Collective Soul: 'See What You Started by Continuing' Track-by-Track Album Review

Collective Soul: ‘See What You Started by Continuing’ Track-by-Track Album Review

Courtesy of

Courtesy of

Early in 2015, Collective Soul will be releasing their ninth studio album, See What You Started by Continuing, their first album since the 2009 self-titled album (also known as Rabbit, to differentiate it from an early self-titled album). So, after eight studio albums, which included seven number one mainstream singles spanning 20 years, does Collective Soul still have it?

“This”: Collective Soul fans will smile with the warm sense of familiarity as the album starts with driving guitars layered with falsetto harmonies over top and colored by the classic ‘Oooh’ backing vocal. It’s as comfortable as the first night back in your own bed after a long holiday.

“Hurricane”: Keeping the classic driving rock sound, Collective Soul begin to show that they have some tricks in their rock bag. In “Hurricane,” they add voice-overs with a crunchy classic rock lead.

“Are You the Answer?”: This is a great pop rock track and is going to be one to lead you into the summer (when it finally arrives?). This track has the feel of “World I Know” from the original Collective Soul Album.

“Confession”: This song could easily fool you. “Confession” starts off with a 70s rock pop classic feel that is spacious and trippy, before another great rock guitar riff leading you into the chorus “You / I want a lover like you / under covers with you.” Then, it calms down to the trippy verse again. It’s unexpected and a little unsettling at first listen.

“Without Me”: I wondered how long Ed Roland’s part time southern sounding band The Sweet Tea Project would take to influence this album; after all ‘you can take the boy out of the South, but you can’t take the South out of the boy.’ Picture a Marc Cohn “Memphis” type feel. Strings at the end of the song give it a strangely 70s feel before breaking into a guitar solo. I wonder if the string solo was a bit much especially if you’re just going to solo over it anyway?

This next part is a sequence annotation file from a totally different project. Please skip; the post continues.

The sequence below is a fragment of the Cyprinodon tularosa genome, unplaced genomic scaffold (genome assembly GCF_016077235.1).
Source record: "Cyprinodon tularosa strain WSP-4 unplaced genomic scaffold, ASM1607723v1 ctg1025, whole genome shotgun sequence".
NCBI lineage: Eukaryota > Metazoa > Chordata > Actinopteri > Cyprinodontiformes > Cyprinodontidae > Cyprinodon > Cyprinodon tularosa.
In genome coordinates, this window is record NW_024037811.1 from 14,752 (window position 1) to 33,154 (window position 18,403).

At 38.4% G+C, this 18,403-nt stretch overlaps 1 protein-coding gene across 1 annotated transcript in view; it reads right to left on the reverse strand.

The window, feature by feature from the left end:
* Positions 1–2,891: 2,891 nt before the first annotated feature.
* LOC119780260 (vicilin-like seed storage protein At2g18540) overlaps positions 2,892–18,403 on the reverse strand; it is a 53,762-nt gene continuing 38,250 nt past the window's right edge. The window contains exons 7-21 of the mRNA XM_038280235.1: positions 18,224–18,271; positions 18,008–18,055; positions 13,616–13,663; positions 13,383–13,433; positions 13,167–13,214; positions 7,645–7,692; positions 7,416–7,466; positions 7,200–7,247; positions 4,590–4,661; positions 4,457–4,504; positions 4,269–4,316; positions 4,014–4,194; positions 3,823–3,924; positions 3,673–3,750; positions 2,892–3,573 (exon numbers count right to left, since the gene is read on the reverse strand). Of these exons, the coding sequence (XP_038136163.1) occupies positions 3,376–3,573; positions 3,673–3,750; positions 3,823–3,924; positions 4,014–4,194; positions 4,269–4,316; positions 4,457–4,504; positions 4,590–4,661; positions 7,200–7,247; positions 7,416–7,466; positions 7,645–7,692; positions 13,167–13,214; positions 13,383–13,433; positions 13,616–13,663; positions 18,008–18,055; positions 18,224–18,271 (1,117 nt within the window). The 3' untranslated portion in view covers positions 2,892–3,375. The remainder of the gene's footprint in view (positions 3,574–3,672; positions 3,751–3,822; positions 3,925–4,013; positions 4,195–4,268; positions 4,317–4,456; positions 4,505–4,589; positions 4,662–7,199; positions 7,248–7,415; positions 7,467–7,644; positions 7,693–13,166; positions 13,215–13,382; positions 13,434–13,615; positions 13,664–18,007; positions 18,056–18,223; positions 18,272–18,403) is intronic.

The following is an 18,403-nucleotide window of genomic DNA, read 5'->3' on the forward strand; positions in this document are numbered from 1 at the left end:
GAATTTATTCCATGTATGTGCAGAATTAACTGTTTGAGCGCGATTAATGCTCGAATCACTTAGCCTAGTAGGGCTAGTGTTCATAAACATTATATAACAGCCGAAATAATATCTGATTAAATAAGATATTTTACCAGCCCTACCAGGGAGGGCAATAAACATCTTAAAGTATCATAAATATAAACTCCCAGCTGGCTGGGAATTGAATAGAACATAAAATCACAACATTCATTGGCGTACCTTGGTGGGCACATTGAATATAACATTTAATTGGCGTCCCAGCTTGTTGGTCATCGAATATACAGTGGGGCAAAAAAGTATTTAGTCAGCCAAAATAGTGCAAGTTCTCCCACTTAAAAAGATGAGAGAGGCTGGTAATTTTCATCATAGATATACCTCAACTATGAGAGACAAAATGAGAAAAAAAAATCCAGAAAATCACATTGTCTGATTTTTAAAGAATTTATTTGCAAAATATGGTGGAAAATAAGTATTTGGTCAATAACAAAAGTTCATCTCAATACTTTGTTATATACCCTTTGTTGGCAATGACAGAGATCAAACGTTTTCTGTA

“Contagious”: Ed Roland has really focused on the classic rock sound for this album. “Contagious” is one of those classic-sounding tracks that would fit snuggly on any Def Leppard or Guns ‘n’ Roses or (insert classic rock band here) album.

“Am I Getting Through?”: I wonder if Collective Soul are just preparing for the next round of Guitar Hero games as they open with some more really simple effective guitar riffs that drive through the song. They break this up with horns that surround the guitar riff. This is the best use of a horn section by the band since the 1997 album Disciplined Breakdown.

“Memoirs”: This is the classic slow acoustic based song you would expect to break up a rock album. This track is most like Collective Soul’s own “Run,” from their 1999 album, Dosage.

“Tradition”: Reminiscent of Shaun Mullen’s “Lullaby” from the 1998 album, Souls Core, this track is interrupted by a spoken section that talks about tradition. A strong chorus binds the song together.

“Comes Back to You”: It’s no real secret that Ed Roland is a big fan of Elton John. This is a piano based song that showcases Collective Soul doing their best Elton John impersonation and I actually think they pull it off.

Collective Soul has been around the traps enough and has been through enough hardship to know that they have a sound that people actually like. This album could be titled How to Craft a Classic Sounding Album as Ed Roland and Collective Soul have gone back to the song style that is based on a foundation of great guitar riffs and catchy melodies that made them so popular in their early stages. If you have a winning formula, why change it? It’s great to hear that Collective Soul is finally going back to the raw rock sound, filled with riffs that can only make you smile. Is this a new sound? No, however this is the most Collective Soul-sounding album since we were given tracks like “December,” “World I Know” and “Where the River Flows.” This album is proof that when some older rockers stop trying to be everyone else and just rock like they know that they can, they can reclaim the past and maybe also find new fans who also want to rock.

Written by
Chris (Goose) is from New Zealand and loves adventures fuelled by great coffee, chocolate and the search for the next new sound.